5 Gardening Ideas from Building Soils Naturally

Book by:
Phil Nauta

Reviewed by:
Rating:
4
On August 7, 2012
Last modified:December 17, 2014

Summary:

This book has more new ideas than anything I’ve read in a long time. They may not all work, but it is worth a read.


I FIRST STARTED READING PHIL NAUTA and his Smiling Gardener Blog in the fall of 2010. Right away, his blog struck me as different from the other how-to-garden-better blogs. It was obvious that Phil had a wealth of knowledge. Plus, his info was often quite a bit more “technical” than the others.

To give you a sense of what I mean, Phil regularly wrote about subjects like mycorrhizal fungi, biological transmutation and the brix test. You’ve got to admit that these topics are not what you’d normally find on blogs like A Way to Garden or Urban Organic Gardener.

One Smiling Gardener article that really got my attention was on how gardeners could potentially catch mad cow disease from  bone meal. Phil made a strong enough case against bone meal that I decided to stop using it on my flowers.

So when Phil offered a free review copy of his newly minted book called Building Soils Naturally*, I knew right away that it would be packed with interesting info. It didn’t take much convincing to get me to review it.

Building soil from A to Z

Phil’s book starts with the basics of improving your soil, some of which he also wrote about in his Suburban Hobby Farmer guest article. Then it progresses to the deeply technical aspects of determining and curing specific soil nutrient deficiencies.

Much of the information could only come from someone who has studied plant nutrition in some detail. No question Phil has studied. He started a natural fertilizer company and has taught organic horticulture at Gaia College, a school that teaches holistic land management and environmentally sustainable technologies.

There’s also no question that he’s against standard NPK (nitrogen, phosphorus, potassium) fertilizer. He challenges the proponents of NPK whenever he has the opportunity and encourages readers to go beyond even organic soil improvement methods with soil tests and what I’ll call exotic additives.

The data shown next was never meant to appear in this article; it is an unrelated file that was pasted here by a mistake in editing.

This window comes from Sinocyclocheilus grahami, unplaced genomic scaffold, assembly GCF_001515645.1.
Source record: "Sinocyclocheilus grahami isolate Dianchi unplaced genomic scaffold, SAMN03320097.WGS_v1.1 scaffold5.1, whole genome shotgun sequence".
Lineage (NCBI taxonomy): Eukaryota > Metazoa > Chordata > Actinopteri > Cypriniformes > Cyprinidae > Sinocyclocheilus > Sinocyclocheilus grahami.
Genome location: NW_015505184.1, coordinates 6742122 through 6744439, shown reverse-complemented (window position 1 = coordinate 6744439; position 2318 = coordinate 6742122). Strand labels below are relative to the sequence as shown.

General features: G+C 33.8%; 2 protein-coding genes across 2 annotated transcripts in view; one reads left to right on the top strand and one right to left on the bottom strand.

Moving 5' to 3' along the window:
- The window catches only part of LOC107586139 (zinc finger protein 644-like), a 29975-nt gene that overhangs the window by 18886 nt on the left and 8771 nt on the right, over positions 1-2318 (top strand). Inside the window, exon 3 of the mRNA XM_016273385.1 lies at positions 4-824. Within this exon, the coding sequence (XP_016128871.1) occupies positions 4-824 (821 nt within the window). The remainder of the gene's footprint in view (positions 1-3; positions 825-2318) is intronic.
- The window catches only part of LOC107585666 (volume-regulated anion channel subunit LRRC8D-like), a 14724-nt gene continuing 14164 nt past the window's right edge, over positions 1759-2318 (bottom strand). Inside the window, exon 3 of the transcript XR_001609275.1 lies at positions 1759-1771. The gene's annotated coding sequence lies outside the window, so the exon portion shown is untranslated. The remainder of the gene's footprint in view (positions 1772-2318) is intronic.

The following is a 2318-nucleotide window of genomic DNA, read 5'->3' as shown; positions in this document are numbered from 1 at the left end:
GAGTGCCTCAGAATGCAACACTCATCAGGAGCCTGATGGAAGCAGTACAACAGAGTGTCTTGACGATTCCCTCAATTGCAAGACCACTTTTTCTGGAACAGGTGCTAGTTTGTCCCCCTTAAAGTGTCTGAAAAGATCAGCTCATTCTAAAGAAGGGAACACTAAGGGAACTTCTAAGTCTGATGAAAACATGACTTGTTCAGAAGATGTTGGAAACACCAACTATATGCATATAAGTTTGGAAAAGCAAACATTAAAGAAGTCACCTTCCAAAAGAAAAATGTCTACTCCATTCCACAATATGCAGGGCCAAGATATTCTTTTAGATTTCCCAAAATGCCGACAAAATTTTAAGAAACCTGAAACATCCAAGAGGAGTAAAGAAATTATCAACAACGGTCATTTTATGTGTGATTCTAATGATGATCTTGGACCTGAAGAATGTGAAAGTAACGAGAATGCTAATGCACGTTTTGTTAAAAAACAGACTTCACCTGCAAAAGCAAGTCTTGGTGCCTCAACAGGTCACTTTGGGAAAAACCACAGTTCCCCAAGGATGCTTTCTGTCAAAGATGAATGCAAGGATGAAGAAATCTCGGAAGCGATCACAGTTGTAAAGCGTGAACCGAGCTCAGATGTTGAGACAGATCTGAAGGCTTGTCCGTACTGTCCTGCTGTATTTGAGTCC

Unquestionably, parts of Building Soils Naturally will be more sophisticated than what many backyard gardeners will be willing to put into practice. Be warned, Phil frequently suggests seeking out and paying for soil additives. Regular readers of this site know that this goes against the spirit of Suburban Hobby Farmer, where I try to pay as little as possible for my soil improvement.

Paying will be worth it

Phil promises that paying will be worth it. He believes that once you reach the perfect soil for a specific plant, it will be invisible to insect predators and diseases. Produce will be tastier and much more nutritious. Plus, the shelf life will be greatly extended. In short, a fruit or vegetable grown in ideal soil conditions will be no less than a super food.

Building Soils Naturally

Nauta says building soil can make plants invisible to predators.

Phil is skilled at persuasion. He makes a great case for his methodology. Still, some claims seem too good to be true. Take Phil’s point that plants grown in ideal soil will be invisible to predators. This has not always been the case in my garden. My blueberries have nearly ideal conditions, including soil that is perfect for them. Yet, Japanese beetles are able to locate them and prefer them over other crops that have been weakened by less than ideal soil. My philosophy is nothing works 100 percent of the time.

Still, this book has more new ideas than anything I’ve read in a long time. There are many suggestions that I want to test in my garden. Here are five examples:

1. Water your soil microbes, not just your plants. Many gardeners, myself included, have been guilty of watering only in the root zone of my vegetable plants. I thought this was a good way to save water. The problem with pinpoint watering is that the soil life outside of the wet zone is deprived of water. Microorganisms, earthworms and insects need water as much as the plants, and the health of your plants depends on the health of these organisms.

2. Add seaweed to your compost. I’ve been thinking that seaweed would be a nutrient-rich, free source of material for the compost. This book gave me the kick in the pants to go get some. According to Phil, there’s no need to rinse the salt out before adding it to the pile.

3. Try diluted sea water as plant food. This is one of the most controversial ideas in the book. The premise is that sea water has minerals and active organic substances that will benefit your plants. Phil points to research by Maynard Murray that concluded that minerals from sea water increased yields and improved the overall health of plants. As you might expect, others believe that essentially “salting” your soil is a bad idea. I’m going to test a 10 percent solution of sea water on a small part of my garden. I’ll let you know if it works for me.

Cover crop should be a mixture of legumes and grasses.